I must admit that I haven't tried using this rectally (as this was purchased as a shared family thermometer!) Taking the temperature via armpit is slightly easier as I can cuddle my little one tightly with the thermometer in place. It, again, takes a couple of minutes to take a reading which can still feel like an absolute age when seeking some reassurance for a poorly child. Unfortunately, despite being the easiest method for babies and toddlers, the enclosed instructions advise that this method is the least reliable.
Once a reading is obtained, the thermometer beeps several times to confirm a successful reading, with different sounding alarms used to indicate if the temperature is dangerously high or low. (Fortunately, I've never experienced this.) The temperature reading itself is clearly displayed on the small LCD screen and remains visible for several minutes, before automatically switching itself off to preserve battery life. There is also the useful addition of a display showing the last recorded temperature every time the thermometer is switched back on, which is handy if you are taking a temperature at regular intervals and want to check back on any deterioration or improvement.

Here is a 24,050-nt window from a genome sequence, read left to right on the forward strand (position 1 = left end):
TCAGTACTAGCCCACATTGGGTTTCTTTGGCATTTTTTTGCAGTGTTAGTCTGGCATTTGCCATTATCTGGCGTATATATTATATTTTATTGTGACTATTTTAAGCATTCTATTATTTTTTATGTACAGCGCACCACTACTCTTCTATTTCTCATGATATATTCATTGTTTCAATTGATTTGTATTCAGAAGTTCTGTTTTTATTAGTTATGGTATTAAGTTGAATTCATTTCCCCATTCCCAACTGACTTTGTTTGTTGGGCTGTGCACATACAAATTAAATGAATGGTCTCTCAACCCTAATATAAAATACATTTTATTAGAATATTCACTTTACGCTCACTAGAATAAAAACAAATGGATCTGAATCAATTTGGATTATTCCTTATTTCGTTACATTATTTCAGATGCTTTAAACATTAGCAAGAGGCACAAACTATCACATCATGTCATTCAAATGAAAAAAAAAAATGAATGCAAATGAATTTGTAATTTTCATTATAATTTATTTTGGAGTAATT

The quality of the thermometer itself is fine. It has proven to be surprisingly robust, despite its rather slim and dainty appearance and it is relatively straightforward to use (with a willing patient) with just a single display and a single on/off button to operate. Certainly with use by an adult, I've found the readings to be consistent and reasonably accurate, helping to offer some reassurance or confirm fears. Sadly, the period when a thermometer is most frequently needed is during early childhood and this just isn't particularly user-friendly for babies or toddlers. I use this occasionally, more so on my older sons than my now troublesome two year old, but more often than not I resort to that good old-fashioned method of mother's instinct and a trip to the doctors for confirmation/reassurance.
I purchased this from Amazon almost two years ago and paid a total of £6.94, including postage costs, from a third party seller. The thermometer is currently available on Amazon for slightly less (around £5.25, inclusive of postage) again from a third party seller. This is clearly an inexpensive purchase and a handy inclusion for a home first aid kid and peace of mind but best suited for adults and older children, rather than a young family.
I'm happy to recommend this neat little thermometer as a budget option for adults but would advise any parents wanting to take the temperature of a baby or young child to invest in something a little more user-friendly for little ones, preferably with the inclusion of in-ear readings to minimise distress.
Summary: An inexpensive and easy to use digital thermometer best suited for adult use